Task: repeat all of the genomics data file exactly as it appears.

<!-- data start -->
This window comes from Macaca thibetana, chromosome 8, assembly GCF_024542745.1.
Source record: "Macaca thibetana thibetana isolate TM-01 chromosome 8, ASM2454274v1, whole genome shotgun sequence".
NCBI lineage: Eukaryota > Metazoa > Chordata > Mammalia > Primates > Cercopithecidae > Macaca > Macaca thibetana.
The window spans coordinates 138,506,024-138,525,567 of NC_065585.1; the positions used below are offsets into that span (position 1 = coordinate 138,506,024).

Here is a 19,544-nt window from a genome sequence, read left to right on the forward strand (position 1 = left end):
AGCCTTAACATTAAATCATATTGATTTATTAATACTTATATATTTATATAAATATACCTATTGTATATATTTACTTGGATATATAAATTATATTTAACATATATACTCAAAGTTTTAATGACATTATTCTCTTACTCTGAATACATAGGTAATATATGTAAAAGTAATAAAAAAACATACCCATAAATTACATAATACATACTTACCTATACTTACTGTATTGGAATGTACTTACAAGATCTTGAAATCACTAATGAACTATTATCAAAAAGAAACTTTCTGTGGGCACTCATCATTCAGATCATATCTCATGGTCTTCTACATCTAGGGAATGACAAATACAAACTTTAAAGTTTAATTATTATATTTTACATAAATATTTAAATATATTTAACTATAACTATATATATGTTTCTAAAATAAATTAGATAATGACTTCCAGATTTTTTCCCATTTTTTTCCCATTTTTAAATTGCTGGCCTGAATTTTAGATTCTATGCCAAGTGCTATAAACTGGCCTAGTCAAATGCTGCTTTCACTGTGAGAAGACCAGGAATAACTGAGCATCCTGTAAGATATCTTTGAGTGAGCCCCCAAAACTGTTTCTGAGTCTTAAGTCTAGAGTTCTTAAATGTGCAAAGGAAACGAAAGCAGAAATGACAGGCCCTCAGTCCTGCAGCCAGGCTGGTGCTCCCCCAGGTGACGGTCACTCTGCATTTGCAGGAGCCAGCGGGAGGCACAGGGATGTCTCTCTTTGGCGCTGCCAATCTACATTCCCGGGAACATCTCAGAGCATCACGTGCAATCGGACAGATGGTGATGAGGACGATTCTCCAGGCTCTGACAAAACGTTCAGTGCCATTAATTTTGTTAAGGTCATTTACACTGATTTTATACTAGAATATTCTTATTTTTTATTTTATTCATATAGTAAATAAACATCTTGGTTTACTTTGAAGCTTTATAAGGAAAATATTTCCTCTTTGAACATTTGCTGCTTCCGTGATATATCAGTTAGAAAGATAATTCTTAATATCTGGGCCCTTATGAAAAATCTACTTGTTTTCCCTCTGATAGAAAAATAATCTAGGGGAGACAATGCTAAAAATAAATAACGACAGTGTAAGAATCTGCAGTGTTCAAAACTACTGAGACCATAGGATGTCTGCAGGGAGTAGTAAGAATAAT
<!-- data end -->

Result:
This window comes from Macaca thibetana, chromosome 8, assembly GCF_024542745.1.
Source record: "Macaca thibetana thibetana isolate TM-01 chromosome 8, ASM2454274v1, whole genome shotgun sequence".
NCBI lineage: Eukaryota > Metazoa > Chordata > Mammalia > Primates > Cercopithecidae > Macaca > Macaca thibetana.
The window spans coordinates 138,506,024-138,525,567 of NC_065585.1; the positions used below are offsets into that span (position 1 = coordinate 138,506,024).

Here is a 19,544-nt window from a genome sequence, read left to right on the forward strand (position 1 = left end):
AGCCTTAACATTAAATCATATTGATTTATTAATACTTATATATTTATATAAATATACCTATTGTATATATTTACTTGGATATATAAATTATATTTAACATATATACTCAAAGTTTTAATGACATTATTCTCTTACTCTGAATACATAGGTAATATATGTAAAAGTAATAAAAAAACATACCCATAAATTACATAATACATACTTACCTATACTTACTGTATTGGAATGTACTTACAAGATCTTGAAATCACTAATGAACTATTATCAAAAAGAAACTTTCTGTGGGCACTCATCATTCAGATCATATCTCATGGTCTTCTACATCTAGGGAATGACAAATACAAACTTTAAAGTTTAATTATTATATTTTACATAAATATTTAAATATATTTAACTATAACTATATATATGTTTCTAAAATAAATTAGATAATGACTTCCAGATTTTTTCCCATTTTTTTCCCATTTTTAAATTGCTGGCCTGAATTTTAGATTCTATGCCAAGTGCTATAAACTGGCCTAGTCAAATGCTGCTTTCACTGTGAGAAGACCAGGAATAACTGAGCATCCTGTAAGATATCTTTGAGTGAGCCCCCAAAACTGTTTCTGAGTCTTAAGTCTAGAGTTCTTAAATGTGCAAAGGAAACGAAAGCAGAAATGACAGGCCCTCAGTCCTGCAGCCAGGCTGGTGCTCCCCCAGGTGACGGTCACTCTGCATTTGCAGGAGCCAGCGGGAGGCACAGGGATGTCTCTCTTTGGCGCTGCCAATCTACATTCCCGGGAACATCTCAGAGCATCACGTGCAATCGGACAGATGGTGATGAGGACGATTCTCCAGGCTCTGACAAAACGTTCAGTGCCATTAATTTTGTTAAGGTCATTTACACTGATTTTATACTAGAATATTCTTATTTTTTATTTTATTCATATAGTAAATAAACATCTTGGTTTACTTTGAAGCTTTATAAGGAAAATATTTCCTCTTTGAACATTTGCTGCTTCCGTGATATATCAGTTAGAAAGATAATTCTTAATATCTGGGCCCTTATGAAAAATCTACTTGTTTTCCCTCTGATAGAAAAATAATCTAGGGGAGACAATGCTAAAAATAAATAACGACAGTGTAAGAATCTGCAGTGTTCAAAACTACTGAGACCATAGGATGTCTGCAGGGAGTAGTAAGAATAAT